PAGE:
Worm Tubes

Fossil Facts > Worm Tubes

Not uncommon to find worm tubes adhering to ammonite shells. They need a solid base to attach tubes, on a soft muddy sea floor a shell is a suitable substrate. At Lyme it was noticed that worm tubes seemed to specifically grow on keel of the ammonite shell (pic with red line).

On examination some tubes could be seen between the earlier coils of the ammonite. Ammonite shells are solid – only way the worm could have got there was if it was growing on a living ammonite. It’s thought these worms lived on keel of outer coil of the ammonite (see diagram).

As the ammonite grew and lengthened its shell the worm also extended its tube to maintain its position. The worm fed by filter feeding, partly using the currents formed by the movement of the ammonites shell. The ammonite also kept the worm above the sea floor.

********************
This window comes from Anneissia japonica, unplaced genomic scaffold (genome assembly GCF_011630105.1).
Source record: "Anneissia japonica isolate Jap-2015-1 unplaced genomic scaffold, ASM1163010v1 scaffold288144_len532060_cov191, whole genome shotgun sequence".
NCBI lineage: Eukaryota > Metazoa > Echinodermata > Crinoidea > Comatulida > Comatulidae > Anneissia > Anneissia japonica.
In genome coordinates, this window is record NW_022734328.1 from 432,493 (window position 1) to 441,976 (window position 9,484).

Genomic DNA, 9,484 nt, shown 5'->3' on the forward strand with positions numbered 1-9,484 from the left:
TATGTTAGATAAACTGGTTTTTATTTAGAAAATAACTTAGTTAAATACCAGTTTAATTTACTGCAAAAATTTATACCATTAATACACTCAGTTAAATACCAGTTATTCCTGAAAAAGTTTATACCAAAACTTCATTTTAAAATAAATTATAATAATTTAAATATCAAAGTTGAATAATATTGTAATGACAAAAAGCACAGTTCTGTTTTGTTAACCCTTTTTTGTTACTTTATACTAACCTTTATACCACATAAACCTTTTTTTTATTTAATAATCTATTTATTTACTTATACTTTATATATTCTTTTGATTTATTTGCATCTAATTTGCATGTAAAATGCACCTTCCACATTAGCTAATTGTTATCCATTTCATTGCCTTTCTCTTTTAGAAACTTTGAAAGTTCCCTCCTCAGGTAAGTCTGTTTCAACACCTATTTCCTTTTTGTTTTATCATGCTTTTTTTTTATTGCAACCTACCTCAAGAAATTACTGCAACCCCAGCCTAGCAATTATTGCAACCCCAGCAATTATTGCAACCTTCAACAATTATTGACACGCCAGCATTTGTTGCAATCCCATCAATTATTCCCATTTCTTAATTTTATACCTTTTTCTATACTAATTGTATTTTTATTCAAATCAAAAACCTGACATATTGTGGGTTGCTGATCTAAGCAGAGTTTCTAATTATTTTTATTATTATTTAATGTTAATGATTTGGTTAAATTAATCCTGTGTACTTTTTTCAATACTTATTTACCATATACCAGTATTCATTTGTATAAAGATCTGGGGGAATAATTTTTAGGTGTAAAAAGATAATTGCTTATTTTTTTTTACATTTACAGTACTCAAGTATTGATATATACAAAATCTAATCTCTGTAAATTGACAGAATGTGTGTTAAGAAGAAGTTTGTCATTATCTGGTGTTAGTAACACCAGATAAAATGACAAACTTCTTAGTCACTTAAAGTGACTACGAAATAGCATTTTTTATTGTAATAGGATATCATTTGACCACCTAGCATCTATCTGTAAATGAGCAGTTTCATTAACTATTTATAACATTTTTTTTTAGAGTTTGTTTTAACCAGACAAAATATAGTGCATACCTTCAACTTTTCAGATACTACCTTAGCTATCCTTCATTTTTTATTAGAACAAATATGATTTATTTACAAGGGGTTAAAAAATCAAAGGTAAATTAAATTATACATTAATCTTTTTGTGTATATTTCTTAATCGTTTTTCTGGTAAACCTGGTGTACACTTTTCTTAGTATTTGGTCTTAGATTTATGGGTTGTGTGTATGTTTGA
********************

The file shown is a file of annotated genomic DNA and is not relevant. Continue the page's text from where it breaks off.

At Lyme, deeper water could often be lacking in oxygen. The most similar thing alive today is a Christmas tree worm. A consequence of this is that as the ammonite grew and added a coil to its shell, it started to grow over the back of the worms tube.

Sometimes the ammonite had an even worse problem as several worms could grow on one ammonite. This caused the ammonite to produce a distorted shell.

Distorted ammonites are not uncommon, and it should be said there are other potential causes of such distortion such as damage to the shell-producing mantle.

The ones in the images all seem likely to be worm caused.

It would be great to end with “and they all lived happily ever after”, but unfortunately that was often not the case…

The worm is a parasite and caused harm to the ammonite in several ways. An ammonite was more likely to die if it had a heavy infestation of encrusting worms.

Tags: ammonite | worm tubes